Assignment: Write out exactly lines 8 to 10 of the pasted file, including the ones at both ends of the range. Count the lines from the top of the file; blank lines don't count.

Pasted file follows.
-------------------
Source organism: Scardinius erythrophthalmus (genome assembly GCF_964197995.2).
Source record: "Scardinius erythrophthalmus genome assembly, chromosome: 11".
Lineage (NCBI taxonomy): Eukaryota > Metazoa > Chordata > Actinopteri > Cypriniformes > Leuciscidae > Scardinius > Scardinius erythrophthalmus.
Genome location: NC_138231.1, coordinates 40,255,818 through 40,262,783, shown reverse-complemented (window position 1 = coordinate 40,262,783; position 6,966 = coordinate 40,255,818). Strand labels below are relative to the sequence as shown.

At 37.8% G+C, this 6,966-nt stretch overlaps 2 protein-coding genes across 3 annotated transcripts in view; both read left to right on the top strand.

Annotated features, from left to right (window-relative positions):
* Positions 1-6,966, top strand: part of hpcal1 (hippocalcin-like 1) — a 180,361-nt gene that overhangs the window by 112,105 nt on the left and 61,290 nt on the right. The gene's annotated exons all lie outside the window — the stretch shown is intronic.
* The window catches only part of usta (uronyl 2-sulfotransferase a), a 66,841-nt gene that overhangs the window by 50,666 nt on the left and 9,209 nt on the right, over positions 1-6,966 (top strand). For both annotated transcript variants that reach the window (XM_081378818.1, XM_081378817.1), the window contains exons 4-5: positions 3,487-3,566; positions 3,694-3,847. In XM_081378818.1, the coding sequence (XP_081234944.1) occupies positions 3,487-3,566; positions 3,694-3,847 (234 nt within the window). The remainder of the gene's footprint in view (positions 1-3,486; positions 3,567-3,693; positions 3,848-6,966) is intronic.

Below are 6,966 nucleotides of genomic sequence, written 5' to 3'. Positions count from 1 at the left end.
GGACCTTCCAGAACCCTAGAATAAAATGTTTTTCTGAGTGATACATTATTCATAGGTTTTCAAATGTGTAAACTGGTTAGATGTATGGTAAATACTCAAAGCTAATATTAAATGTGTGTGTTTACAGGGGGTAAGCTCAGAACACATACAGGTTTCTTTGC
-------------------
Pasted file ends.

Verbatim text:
* The window catches only part of usta (uronyl 2-sulfotransferase a), a 66,841-nt gene that overhangs the window by 50,666 nt on the left and 9,209 nt on the right, over positions 1-6,966 (top strand). For both annotated transcript variants that reach the window (XM_081378818.1, XM_081378817.1), the window contains exons 4-5: positions 3,487-3,566; positions 3,694-3,847. In XM_081378818.1, the coding sequence (XP_081234944.1) occupies positions 3,487-3,566; positions 3,694-3,847 (234 nt within the window). The remainder of the gene's footprint in view (positions 1-3,486; positions 3,567-3,693; positions 3,848-6,966) is intronic.

Below are 6,966 nucleotides of genomic sequence, written 5' to 3'. Positions count from 1 at the left end.
GGACCTTCCAGAACCCTAGAATAAAATGTTTTTCTGAGTGATACATTATTCATAGGTTTTCAAATGTGTAAACTGGTTAGATGTATGGTAAATACTCAAAGCTAATATTAAATGTGTGTGTTTACAGGGGGTAAGCTCAGAACACATACAGGTTTCTTTGC